Afghani residents tuning in to ISIS broadcast on radio..
(photo credit: REUTERS)
Islamic State militants in eastern Afghanistan have taken to radio airwaves to win recruits as they try to build strength and replace the Taliban as the leading force in the Islamist insurgency.
Officials have been increasingly concerned by the broadcasts, which encourage young people to find a sense of direction in the radical movement.
If the broadcasts take hold, officials fear they will feed off a growing sense of hopelessness among many inured to war and struggling to get by in an increasingly tough economic climate.
In a shop in Jalalabad, a city within the radio broadcasts' sphere, residents could be seen huddled around a radio.
"Its broadcasts and will have a negative impact on our youths, elders and community," said Layq Gham Sharik.
Another resident, Ayatullah Niazai, said he wanted the national government to end the broadcasts "as soon as possible."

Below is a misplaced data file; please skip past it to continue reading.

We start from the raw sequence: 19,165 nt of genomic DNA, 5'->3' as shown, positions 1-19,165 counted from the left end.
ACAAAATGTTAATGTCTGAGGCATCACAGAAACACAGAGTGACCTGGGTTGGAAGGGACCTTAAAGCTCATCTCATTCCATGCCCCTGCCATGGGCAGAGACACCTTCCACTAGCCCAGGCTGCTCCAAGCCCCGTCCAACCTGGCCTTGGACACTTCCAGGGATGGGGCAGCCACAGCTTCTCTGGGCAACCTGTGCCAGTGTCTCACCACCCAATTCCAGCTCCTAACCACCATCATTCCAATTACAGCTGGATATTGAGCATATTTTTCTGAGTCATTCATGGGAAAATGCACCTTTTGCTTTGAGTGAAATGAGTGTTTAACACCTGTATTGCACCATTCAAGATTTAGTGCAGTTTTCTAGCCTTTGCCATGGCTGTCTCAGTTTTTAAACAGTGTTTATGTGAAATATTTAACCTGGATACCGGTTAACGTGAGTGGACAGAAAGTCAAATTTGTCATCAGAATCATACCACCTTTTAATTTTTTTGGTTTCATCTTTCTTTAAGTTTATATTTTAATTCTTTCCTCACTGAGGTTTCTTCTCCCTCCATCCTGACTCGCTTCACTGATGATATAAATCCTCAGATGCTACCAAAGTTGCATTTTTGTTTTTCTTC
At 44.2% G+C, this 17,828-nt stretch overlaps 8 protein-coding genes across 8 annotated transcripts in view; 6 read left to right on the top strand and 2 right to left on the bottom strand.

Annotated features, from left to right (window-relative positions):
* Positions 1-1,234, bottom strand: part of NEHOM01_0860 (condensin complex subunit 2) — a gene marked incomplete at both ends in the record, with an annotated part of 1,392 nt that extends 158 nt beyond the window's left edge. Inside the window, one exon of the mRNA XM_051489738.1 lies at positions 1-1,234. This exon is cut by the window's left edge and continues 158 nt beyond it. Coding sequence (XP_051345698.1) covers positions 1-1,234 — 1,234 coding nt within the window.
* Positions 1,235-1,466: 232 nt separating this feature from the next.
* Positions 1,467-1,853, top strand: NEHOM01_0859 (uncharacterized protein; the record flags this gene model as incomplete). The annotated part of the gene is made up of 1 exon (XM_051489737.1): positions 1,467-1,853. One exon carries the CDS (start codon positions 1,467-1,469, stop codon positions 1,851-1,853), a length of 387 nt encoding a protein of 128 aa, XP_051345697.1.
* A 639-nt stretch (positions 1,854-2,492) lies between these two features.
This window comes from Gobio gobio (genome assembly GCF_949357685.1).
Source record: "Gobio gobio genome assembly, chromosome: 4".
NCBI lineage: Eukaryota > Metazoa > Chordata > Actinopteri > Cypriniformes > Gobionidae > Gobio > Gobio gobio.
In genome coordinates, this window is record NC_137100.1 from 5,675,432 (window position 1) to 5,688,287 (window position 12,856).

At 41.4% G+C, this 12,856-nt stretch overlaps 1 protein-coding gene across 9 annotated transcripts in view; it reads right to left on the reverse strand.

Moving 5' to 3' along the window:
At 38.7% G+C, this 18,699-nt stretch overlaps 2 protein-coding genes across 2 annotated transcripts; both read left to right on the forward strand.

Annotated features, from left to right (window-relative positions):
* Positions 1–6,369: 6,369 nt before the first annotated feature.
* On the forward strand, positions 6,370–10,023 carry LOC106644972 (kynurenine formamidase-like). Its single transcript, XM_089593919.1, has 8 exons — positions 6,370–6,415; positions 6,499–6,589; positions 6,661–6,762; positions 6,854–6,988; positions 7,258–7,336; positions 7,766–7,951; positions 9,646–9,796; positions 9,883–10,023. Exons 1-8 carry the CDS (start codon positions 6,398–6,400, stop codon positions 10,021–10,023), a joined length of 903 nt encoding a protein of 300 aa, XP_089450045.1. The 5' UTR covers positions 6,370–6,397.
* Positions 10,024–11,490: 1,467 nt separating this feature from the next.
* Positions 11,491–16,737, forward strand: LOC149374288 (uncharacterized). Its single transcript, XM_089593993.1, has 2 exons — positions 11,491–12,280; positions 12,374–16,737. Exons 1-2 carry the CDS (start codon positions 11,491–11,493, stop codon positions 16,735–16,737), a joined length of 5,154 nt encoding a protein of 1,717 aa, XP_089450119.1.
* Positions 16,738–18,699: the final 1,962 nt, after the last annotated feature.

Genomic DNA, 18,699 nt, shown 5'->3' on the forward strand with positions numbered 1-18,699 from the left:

The 90-minute daily Pashto language broadcast, called "Voice of the Caliphate", consists mainly of interviews, messages and songs about Islamic State.
It can be heard in Nangarhar, the eastern province where Islamic State has established its stronghold.
It controls several districts wrested from the Taliban, who are seeking to re-establish their hard-line Islamist regime after being toppled by US-led military intervention in 2001.
Officials in Nangarhar say they had so far been unable to block the broadcasts, which appear to shift location regularly.
"The radio (Islamic State radio) operates from border areas in Nangarhar," a spokesman for its governor's office, Attaullah Khogyani, told Reuters. "Afghan security and detective forces are jointly working to find it. We have some progress and soon this radio will be disabled and its workers will be arrested."
Islamic State is a relatively new force in Afghanistan and there is some dispute about how strong it is, how many members it commands and how closely it is linked operationally to the movement's main arm in Iraq and Syria.
Security officials say many members are former Taliban fighters who have fallen out with the current leadership or who are seeking a more extreme form of militant activity.
Last week, the commander of international forces in Afghanistan, US General John Campbell, said there were between 1,000 and 3,000 members of the movement in Afghanistan and he said its influence would spread if left unchecked.